Then and Now: Staying in Touch

When I was stationed in (West) Germany, my peak income as a sergeant was $5,000 per year in 1979, the third year of my deployment. At that time the only options for staying in touch with America were phone calls and snail mail. I phoned my family once in a while, but mail was the only real option. Compared to now, calling home cost a fortune: a ten-minute phone call cost at least $5 when most of us made less than $100 per week.

Now I call landlines on Skype from here in the Middle East and half the time I am charged nothing. Phone cards have rates around 20 cents per minute for a call that is as reliable as calling in the states. Email only costs the access fee for internet, same with Facebook and every other electronic means of calling/writing home.

I am very happy to be able to talk to every member of my family every week. I also call friends and co-workers just on a whim because it is cheap and easy. This blog allows me to stay in touch with a lot of people without clogging their email InBoxes.

But no Blessing in this life is unmixed. I learned how to write on my deployment to Germany. I joined the Army a High School graduate who had no aspirations of going to college. Seeing the beauty of the German countryside, talking with Germans, training with British troops, flying to France in a helicopter for a War Memorial ceremony all were experiences beyond pictures. I wanted to tell my family and friends about them.

I don't know how it started, but a few months into the deployment, I started writing several drafts of the same experience as letters. First I wrote to my Mom. She mostly cared that I wrote, not what I wrote, so she got the first draft. Then I would write to Frank Capuano, my best friend from high school, or someone else who I wanted to tell about simply being in a foreign country. Sometimes I would write another more letter, same story. But the last letter in the series would be either to my sister, Jean, or my uncle Jack. They were the best writers I knew personally so I by the time I wrote their copy, I was 4 or 5 drafts from my first thoughts.

A year later when I got a job on the base newspaper it was because of all that practice writing. Even though I write every day now, the process is not the same. I write, I hit the PUBLISH POST button and never revise.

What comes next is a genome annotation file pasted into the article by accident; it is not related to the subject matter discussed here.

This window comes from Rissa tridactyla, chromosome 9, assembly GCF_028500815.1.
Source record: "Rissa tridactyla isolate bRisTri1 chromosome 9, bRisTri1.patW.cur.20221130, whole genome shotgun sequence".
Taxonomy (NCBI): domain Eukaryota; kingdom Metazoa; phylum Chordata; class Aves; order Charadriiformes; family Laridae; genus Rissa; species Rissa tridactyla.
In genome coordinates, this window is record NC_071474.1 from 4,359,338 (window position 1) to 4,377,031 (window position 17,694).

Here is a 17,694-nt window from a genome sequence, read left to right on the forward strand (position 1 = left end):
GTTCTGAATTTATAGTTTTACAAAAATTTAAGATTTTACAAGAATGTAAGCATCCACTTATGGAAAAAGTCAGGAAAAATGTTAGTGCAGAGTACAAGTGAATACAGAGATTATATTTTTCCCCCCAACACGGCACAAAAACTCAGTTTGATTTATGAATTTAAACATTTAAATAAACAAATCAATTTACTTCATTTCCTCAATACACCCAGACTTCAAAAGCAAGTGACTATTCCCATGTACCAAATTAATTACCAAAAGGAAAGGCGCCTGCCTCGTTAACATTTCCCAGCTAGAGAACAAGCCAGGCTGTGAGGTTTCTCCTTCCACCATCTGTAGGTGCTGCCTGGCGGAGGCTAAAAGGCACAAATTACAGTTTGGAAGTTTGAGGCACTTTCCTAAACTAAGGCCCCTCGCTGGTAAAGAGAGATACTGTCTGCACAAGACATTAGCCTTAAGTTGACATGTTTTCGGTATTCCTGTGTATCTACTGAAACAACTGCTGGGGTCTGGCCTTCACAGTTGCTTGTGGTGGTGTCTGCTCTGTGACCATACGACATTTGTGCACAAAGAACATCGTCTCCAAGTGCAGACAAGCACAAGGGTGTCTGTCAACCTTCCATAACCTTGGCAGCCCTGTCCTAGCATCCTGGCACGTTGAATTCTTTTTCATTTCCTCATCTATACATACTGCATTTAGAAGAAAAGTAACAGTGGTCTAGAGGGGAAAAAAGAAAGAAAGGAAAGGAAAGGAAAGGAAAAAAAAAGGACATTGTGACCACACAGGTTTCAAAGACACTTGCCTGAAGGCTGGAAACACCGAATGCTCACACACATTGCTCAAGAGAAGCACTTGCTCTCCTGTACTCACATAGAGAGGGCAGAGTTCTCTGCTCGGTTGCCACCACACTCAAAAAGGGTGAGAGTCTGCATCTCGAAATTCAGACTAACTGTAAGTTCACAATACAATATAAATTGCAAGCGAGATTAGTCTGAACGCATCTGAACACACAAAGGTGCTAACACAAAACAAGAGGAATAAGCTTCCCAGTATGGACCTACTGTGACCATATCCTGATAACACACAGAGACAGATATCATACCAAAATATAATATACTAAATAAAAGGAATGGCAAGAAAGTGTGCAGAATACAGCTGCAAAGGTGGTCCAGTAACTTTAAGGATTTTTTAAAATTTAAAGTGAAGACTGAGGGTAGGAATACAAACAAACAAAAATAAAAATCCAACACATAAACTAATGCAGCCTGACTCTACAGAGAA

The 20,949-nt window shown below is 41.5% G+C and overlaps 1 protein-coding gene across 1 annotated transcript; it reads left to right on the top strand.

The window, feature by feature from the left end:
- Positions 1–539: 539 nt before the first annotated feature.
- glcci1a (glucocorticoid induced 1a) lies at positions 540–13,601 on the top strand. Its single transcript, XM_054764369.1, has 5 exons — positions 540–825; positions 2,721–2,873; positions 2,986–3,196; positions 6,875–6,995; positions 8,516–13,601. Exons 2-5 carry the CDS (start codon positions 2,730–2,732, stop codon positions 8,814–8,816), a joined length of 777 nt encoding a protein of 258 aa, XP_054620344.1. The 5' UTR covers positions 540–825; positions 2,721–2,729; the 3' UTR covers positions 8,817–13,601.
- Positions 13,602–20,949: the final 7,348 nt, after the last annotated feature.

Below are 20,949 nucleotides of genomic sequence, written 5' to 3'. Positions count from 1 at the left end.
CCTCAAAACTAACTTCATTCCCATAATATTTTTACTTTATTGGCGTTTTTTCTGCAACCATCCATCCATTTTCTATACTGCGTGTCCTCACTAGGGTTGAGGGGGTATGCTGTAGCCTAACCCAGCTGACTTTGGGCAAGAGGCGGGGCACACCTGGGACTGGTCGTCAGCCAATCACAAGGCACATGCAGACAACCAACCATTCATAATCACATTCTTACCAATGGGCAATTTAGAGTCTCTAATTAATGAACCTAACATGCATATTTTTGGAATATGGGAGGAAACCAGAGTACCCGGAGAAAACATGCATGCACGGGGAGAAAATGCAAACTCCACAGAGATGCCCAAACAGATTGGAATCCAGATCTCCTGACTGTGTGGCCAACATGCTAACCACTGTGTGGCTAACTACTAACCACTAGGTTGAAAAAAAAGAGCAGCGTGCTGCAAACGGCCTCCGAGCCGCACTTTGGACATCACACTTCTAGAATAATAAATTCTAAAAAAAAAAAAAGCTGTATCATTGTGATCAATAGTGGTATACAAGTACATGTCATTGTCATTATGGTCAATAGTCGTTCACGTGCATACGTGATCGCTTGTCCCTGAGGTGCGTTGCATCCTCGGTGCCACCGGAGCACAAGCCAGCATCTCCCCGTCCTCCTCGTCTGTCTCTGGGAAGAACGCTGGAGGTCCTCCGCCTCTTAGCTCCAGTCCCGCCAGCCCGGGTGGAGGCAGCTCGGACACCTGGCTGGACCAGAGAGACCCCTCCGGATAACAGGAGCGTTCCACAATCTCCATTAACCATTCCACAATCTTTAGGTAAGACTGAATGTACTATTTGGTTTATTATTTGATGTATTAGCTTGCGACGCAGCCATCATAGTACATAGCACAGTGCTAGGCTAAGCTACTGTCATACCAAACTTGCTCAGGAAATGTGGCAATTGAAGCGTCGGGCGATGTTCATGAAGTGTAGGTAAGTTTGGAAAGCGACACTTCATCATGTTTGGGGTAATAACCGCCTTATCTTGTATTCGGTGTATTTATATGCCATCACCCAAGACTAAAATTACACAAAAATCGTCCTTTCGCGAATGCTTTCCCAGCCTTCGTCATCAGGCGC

Of course, if I were writing five drafts of each post, I would be posting a lot less. But I have no doubt that I learned the craft of being a writer by those laborious rewrites. I will be writing other posts on this subject--in one draft.

Sunday, May 3, 2009

We Arrived--Weather Forecast is HOT until November

We got to Iraq today. It was a 30-minute flight that took 11 hours if you include getting up at 0030 (just after midnight), loading baggage at 0200 after waiting for the bus for almost an hour, two hours for the 20-mile ride to the airport squeezed into a bus with seats not made for soldiers wearing body armor, another hour to load the baggage on pallets for the plane (300 duffel bags weigh 50 pounds or more each) then waiting on rocks for four hours for the plane to take off. Finally, the same 20 guys from who loaded most of the baggage unloaded all of the baggage.

Now that we are finally here, Iraq is flat, dusty and hot. It should stay that way for most ofthe time we are here. Tomorrow we will begin work. Today most of us took naps and called home after the short flight that took so long.

Saturday, May 2, 2009

My Birthday in 1979

I got an email yesterday from Bruder Timotheus of the Land of Kanaan, Darmstadt, Germany, asking if I remembered what I did on my 26th birthday in 1979. I had no idea.

So Bruder Timotheus, then Sgt. Cliff Almes, reminded me that May 2, 1979, was his discharge date (He used the military acronym ETS (expiration of Term of Service) showing just how deep they burn those acronyms in us.) On that day I drove Cliff from Wiesbaden to Darmstadt in my 1969 Renault TS with a 4-speed shifter on the column.

On that day, Cliff began 10 months in the novitiate of the Franciscan Brotherhood at Kanaan and later became Bruder Timotheus. He is still there. He is also an American so he fixes things at the monastery and for the last ten years has been the network administrator for Kanaan Ministries.

I talked to Cliff today on Skype. Birds were singing in the background as we spoke. It is spring all over the northern hemisphere, but spring has a very different sound and feel in central Germany than in Kuwait.

Friday, May 1, 2009

Tour of Our Camp

Here are a few views of our current home taken by my Battle Buddy.

The Showers at the edge of tent city

Our Tents

Blast walls surround every building or group of buildings. Units decorate the blast walls as they pass through the camp.

Starbucks seen from the dirt road out front

The Post Chapel. That is a Baptist full-immersion baptismal out front!!

Starbucks Update--56th Birthday in Kuwait


Today I traded my $99 bike for a Venti Carmel Macchiatto at Starbucks. One of the baristas here asked me about buying it. I felt strange selling the bike, but I could trade it for a latte. So I got a 2-week bike rental for $99 and a free latte!!

Tomorrow I will celebrate my 56th birthday in Kuwait. I was thinking I would celebrate my natal day in Iraq, but Kuwait is close.

Faith in the Military: Chaplains During the Cold War and the Current Wars

Army Chaplain with Armor Unit In the Cold War Army of the 1970s, the Protestant Chaplains were very different men...